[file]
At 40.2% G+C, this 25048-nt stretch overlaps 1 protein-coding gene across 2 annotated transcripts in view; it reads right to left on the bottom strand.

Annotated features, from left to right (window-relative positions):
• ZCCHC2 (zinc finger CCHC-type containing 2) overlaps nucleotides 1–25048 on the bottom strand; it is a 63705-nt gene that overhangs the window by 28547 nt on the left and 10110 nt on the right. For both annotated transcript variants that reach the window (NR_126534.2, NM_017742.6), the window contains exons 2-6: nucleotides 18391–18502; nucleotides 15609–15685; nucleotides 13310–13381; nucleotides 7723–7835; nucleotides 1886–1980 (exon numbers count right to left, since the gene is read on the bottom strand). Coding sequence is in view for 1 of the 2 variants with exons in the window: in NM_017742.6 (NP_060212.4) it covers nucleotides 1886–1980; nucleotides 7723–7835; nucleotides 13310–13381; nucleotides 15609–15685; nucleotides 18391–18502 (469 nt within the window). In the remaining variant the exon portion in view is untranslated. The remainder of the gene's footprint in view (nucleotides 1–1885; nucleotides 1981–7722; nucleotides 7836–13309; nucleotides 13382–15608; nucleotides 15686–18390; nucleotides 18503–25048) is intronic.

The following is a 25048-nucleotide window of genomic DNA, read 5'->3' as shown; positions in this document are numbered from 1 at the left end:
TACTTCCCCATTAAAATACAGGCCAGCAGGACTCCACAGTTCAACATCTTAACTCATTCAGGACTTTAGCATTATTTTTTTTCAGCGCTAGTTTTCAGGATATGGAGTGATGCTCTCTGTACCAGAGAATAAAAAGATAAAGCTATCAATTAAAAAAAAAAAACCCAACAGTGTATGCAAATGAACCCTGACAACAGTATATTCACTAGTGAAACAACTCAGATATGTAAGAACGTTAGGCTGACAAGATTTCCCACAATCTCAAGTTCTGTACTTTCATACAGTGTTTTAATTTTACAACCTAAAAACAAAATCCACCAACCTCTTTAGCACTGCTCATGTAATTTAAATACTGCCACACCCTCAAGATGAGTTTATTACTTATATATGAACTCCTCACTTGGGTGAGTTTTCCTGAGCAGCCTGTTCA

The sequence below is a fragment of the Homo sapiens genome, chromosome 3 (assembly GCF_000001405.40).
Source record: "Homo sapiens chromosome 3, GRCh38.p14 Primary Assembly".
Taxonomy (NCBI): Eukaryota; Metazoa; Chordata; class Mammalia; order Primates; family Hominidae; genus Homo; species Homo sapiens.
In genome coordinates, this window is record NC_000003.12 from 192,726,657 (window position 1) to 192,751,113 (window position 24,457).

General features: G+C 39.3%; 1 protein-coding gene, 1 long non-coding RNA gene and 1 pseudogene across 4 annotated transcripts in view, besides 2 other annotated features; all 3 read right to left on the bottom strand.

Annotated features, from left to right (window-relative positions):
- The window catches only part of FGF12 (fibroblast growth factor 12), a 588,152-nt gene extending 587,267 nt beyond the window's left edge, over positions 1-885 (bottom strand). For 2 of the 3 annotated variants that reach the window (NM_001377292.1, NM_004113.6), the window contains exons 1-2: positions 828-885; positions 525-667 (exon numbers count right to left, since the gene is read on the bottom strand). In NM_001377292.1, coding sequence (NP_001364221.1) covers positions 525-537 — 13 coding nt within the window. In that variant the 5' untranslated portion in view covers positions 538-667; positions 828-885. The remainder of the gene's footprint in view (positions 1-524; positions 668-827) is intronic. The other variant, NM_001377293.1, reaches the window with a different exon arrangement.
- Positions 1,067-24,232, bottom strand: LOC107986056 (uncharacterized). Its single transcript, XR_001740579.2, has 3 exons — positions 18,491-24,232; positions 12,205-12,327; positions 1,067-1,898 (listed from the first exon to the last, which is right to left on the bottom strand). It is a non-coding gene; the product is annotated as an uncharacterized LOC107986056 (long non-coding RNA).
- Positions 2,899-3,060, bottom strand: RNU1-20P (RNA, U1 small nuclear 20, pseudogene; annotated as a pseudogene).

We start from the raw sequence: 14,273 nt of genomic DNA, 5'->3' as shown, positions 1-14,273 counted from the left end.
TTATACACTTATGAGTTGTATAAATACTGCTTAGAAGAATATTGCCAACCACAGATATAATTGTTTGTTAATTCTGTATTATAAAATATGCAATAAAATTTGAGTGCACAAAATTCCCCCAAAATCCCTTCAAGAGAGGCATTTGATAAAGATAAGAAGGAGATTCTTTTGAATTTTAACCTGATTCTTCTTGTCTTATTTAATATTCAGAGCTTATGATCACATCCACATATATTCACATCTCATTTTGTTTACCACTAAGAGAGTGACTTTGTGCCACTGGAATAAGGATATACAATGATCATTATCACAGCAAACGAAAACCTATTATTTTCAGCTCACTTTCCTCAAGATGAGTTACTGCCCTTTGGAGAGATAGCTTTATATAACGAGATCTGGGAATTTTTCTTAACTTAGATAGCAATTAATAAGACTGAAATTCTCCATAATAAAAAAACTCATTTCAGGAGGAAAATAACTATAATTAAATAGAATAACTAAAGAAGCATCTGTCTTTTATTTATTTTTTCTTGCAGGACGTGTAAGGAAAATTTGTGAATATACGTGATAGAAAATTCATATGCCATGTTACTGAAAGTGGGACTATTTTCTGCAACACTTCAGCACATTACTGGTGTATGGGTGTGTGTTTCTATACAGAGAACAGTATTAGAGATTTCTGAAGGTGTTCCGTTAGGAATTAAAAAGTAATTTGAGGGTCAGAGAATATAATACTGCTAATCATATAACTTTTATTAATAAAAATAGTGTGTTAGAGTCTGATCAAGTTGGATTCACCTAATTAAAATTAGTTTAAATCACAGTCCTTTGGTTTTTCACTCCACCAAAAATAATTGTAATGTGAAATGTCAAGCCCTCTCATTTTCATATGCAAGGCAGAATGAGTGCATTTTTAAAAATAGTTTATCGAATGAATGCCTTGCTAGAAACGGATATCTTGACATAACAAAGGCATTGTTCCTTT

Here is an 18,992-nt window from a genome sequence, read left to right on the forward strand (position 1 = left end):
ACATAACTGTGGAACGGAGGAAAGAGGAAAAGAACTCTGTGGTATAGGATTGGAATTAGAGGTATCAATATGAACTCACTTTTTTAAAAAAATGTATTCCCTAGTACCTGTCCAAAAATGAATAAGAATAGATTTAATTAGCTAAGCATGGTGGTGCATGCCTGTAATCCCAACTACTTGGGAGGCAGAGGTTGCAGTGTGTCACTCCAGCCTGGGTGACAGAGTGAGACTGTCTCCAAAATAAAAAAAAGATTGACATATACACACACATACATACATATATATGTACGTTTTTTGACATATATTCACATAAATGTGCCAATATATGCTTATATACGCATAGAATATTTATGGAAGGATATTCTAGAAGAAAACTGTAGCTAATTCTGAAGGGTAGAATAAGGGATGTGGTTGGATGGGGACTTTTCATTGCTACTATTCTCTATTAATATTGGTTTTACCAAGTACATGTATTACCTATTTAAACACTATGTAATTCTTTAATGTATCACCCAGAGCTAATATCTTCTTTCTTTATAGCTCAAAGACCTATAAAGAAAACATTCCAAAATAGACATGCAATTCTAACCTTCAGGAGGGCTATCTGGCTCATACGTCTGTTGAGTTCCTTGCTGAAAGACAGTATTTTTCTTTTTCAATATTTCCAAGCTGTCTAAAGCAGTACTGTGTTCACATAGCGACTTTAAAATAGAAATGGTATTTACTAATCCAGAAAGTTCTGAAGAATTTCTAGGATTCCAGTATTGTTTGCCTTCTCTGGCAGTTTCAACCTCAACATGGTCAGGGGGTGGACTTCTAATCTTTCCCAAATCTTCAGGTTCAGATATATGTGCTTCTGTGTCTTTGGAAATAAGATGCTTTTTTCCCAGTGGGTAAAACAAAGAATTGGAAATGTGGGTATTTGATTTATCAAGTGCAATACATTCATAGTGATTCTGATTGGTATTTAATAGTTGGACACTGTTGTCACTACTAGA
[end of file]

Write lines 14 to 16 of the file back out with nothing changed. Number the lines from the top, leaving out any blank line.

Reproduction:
- Positions 2,899-3,060, bottom strand: RNU1-20P (RNA, U1 small nuclear 20, pseudogene; annotated as a pseudogene).

We start from the raw sequence: 14,273 nt of genomic DNA, 5'->3' as shown, positions 1-14,273 counted from the left end.
TTATACACTTATGAGTTGTATAAATACTGCTTAGAAGAATATTGCCAACCACAGATATAATTGTTTGTTAATTCTGTATTATAAAATATGCAATAAAATTTGAGTGCACAAAATTCCCCCAAAATCCCTTCAAGAGAGGCATTTGATAAAGATAAGAAGGAGATTCTTTTGAATTTTAACCTGATTCTTCTTGTCTTATTTAATATTCAGAGCTTATGATCACATCCACATATATTCACATCTCATTTTGTTTACCACTAAGAGAGTGACTTTGTGCCACTGGAATAAGGATATACAATGATCATTATCACAGCAAACGAAAACCTATTATTTTCAGCTCACTTTCCTCAAGATGAGTTACTGCCCTTTGGAGAGATAGCTTTATATAACGAGATCTGGGAATTTTTCTTAACTTAGATAGCAATTAATAAGACTGAAATTCTCCATAATAAAAAAACTCATTTCAGGAGGAAAATAACTATAATTAAATAGAATAACTAAAGAAGCATCTGTCTTTTATTTATTTTTTCTTGCAGGACGTGTAAGGAAAATTTGTGAATATACGTGATAGAAAATTCATATGCCATGTTACTGAAAGTGGGACTATTTTCTGCAACACTTCAGCACATTACTGGTGTATGGGTGTGTGTTTCTATACAGAGAACAGTATTAGAGATTTCTGAAGGTGTTCCGTTAGGAATTAAAAAGTAATTTGAGGGTCAGAGAATATAATACTGCTAATCATATAACTTTTATTAATAAAAATAGTGTGTTAGAGTCTGATCAAGTTGGATTCACCTAATTAAAATTAGTTTAAATCACAGTCCTTTGGTTTTTCACTCCACCAAAAATAATTGTAATGTGAAATGTCAAGCCCTCTCATTTTCATATGCAAGGCAGAATGAGTGCATTTTTAAAAATAGTTTATCGAATGAATGCCTTGCTAGAAACGGATATCTTGACATAACAAAGGCATTGTTCCTTT